The Near-Eastern campaign in the war of 1914-18 was an inevitable development of Allied strategy. It was impossible to allow the Turks, who were allied with the Germans, to threaten the vital communications of the British" Empire by their control of the eastern bank of the Suez Canal and the eastern shores of the Red Sea. Hence Allenby advanced into Palestine in the .autumn of 1917, entering Jerusalem in December of that year, while the desert Arabs, led by the Emir Feisal with the aid of Lawrence, pushed' the Turks northwards and entered Damascus in the autumn of 1918.

After the war Palestine became even more important. British security still demanded the control of the east bank of the canal; the development of imperial air communications made Palestine a potential link in lines to India and the Far East; the motor road across the desert to Bagdad could be reached from the country, and one end of the oil pipe-line from the Iraqian wells at Kirkuk debouched at the Palestinian port of Haifa, which was also one of the best naval stations in the eastern Mediterranean.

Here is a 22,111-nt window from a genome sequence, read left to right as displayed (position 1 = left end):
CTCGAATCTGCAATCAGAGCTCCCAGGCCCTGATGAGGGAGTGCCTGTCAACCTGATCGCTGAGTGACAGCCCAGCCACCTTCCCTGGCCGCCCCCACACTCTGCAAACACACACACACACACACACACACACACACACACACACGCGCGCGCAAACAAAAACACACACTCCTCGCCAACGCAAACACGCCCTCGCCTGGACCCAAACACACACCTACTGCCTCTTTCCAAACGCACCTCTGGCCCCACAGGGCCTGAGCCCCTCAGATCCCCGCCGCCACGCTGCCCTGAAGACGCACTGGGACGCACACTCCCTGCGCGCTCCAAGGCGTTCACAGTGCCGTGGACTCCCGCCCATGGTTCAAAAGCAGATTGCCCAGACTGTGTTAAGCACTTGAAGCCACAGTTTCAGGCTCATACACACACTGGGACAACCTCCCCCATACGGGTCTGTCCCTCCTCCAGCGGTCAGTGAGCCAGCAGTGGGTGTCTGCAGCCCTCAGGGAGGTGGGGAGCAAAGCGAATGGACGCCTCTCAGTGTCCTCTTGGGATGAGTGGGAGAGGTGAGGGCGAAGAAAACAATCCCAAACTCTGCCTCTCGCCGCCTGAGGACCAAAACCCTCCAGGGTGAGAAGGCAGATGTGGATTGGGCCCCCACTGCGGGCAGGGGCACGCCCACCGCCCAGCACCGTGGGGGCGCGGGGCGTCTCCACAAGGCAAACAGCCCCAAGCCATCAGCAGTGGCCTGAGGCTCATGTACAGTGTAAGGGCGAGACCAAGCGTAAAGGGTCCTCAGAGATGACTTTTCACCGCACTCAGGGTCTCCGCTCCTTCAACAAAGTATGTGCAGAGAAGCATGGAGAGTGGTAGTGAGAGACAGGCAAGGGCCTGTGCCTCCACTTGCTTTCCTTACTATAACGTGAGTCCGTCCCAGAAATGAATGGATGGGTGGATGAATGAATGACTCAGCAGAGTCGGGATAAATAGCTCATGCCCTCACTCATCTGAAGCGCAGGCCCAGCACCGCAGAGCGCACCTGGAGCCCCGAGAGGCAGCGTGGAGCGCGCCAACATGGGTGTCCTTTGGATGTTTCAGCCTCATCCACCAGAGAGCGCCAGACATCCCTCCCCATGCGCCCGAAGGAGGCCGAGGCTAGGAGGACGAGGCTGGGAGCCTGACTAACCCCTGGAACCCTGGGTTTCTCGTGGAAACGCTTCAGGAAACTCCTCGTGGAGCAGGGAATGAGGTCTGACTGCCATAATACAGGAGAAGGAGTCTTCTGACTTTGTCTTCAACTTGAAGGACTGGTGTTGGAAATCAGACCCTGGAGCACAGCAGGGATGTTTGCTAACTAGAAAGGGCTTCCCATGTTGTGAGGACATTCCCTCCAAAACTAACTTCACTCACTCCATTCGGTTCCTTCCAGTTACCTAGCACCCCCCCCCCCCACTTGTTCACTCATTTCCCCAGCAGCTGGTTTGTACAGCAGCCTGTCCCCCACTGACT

Such is the basic British interest in the country, an interest analogous to those which, in the past, have led to the British control of Gibraltar, Malta, or" Singapore. It is a vital link in the communications of a world-wide empire, and Britain cannot be indifferent to its fate. In old days she might simply have annexed the country after her conquest. In actual fact she obtained it after the war as a Mandate from the League of Nations.

From this point of view the one essential is that the country should be stable and prosperous, for a weak and divided country offers endless opportunities to intrigue, and there are several Powers only too willing to fish in its troubled waters.

The Arabs

In so far as its inhabitants were concerned, there was in 1919 no such thing as a Palestinian nationality, in the sense in which there is Portuguese nationality giving fairly clear indications of the natural areas of the Portuguese State. The present frontiers of Palestine, while they look more or less familiar to an Englishman or a Jew accustomed to maps of Palestine in Bible days, were only fixed after the Versailles Conference. The country formed part of two Turkish provinces, and its inhabitants were just part of that vast Arab section of the Turkish Empire which stretched from the Mediterranean to Persia. They did not think of themselves as Palestinians, but as Syrians who were part of the Moslem world and partoftheArabpeople.